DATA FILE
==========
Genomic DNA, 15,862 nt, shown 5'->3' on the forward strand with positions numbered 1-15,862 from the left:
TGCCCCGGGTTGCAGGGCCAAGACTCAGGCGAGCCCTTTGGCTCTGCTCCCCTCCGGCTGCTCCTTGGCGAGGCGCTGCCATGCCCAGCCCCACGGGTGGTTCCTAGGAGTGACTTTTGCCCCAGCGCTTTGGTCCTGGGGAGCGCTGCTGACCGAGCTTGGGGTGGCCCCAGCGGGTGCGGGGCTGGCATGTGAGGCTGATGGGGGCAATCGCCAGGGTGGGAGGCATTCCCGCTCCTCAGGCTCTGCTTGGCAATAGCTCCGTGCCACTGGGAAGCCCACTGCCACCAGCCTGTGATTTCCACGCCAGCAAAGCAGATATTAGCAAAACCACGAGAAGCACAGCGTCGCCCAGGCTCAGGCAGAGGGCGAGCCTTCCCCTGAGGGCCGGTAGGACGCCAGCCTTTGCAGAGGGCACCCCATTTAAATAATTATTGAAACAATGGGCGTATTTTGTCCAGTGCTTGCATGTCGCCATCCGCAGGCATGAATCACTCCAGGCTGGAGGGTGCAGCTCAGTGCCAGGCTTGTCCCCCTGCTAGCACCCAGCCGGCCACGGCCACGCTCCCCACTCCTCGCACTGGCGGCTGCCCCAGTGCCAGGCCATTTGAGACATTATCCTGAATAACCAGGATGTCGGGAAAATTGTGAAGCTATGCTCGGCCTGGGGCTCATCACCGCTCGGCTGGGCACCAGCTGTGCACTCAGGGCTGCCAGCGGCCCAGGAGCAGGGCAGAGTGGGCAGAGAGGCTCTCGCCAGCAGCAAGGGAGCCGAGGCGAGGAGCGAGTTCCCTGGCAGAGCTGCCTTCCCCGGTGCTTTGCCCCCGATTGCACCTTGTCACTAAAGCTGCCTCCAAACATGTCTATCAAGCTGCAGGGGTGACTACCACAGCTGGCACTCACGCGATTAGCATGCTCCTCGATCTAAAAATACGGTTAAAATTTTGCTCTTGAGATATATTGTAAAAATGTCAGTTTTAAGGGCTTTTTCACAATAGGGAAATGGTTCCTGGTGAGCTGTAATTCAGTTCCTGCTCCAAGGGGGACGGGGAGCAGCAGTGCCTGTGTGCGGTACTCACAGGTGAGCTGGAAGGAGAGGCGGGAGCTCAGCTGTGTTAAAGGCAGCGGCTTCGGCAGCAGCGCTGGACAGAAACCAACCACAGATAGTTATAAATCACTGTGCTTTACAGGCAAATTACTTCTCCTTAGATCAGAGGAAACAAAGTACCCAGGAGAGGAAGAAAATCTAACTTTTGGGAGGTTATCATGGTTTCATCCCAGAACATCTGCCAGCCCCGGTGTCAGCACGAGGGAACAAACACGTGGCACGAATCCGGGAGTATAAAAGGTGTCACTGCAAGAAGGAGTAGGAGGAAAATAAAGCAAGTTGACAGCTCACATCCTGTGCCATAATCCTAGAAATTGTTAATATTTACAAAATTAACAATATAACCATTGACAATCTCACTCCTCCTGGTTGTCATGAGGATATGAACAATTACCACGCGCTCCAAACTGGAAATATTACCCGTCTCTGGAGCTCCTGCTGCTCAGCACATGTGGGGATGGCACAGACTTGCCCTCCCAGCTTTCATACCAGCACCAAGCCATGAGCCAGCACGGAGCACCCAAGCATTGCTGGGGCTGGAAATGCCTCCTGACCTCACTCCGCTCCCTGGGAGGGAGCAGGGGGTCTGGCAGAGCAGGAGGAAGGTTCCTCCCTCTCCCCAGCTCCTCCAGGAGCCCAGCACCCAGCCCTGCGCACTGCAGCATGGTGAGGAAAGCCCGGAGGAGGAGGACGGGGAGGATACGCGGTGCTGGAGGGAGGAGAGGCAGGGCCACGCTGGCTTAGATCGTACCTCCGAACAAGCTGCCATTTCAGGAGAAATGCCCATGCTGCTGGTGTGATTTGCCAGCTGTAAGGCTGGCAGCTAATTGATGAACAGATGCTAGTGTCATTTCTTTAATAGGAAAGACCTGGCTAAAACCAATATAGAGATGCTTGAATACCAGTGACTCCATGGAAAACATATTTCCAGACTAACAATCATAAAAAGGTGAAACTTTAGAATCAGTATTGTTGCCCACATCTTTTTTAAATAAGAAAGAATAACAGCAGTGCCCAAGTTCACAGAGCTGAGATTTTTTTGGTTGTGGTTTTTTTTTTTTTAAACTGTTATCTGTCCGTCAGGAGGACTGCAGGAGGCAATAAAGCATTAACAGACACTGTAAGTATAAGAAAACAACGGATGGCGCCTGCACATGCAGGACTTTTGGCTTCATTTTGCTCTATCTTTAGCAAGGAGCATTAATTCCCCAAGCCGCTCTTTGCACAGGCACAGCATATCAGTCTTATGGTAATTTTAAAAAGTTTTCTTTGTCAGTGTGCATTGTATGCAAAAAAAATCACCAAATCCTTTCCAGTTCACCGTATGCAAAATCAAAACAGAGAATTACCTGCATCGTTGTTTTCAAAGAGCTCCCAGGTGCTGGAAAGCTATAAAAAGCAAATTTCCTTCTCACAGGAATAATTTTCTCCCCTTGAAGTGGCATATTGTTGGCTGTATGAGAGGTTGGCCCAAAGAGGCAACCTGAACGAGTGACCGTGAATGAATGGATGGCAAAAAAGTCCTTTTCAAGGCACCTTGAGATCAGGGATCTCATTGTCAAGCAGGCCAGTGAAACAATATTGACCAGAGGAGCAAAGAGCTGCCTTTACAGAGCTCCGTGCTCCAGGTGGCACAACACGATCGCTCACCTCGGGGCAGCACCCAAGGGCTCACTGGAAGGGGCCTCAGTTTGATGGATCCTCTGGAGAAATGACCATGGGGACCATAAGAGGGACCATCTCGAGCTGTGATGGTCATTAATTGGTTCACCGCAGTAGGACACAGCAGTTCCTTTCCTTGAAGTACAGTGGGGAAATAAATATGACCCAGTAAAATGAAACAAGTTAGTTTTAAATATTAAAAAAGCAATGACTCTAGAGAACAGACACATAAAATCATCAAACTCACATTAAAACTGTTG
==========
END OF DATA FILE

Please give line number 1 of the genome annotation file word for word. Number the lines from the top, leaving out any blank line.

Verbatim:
Genomic DNA, 15,862 nt, shown 5'->3' on the forward strand with positions numbered 1-15,862 from the left: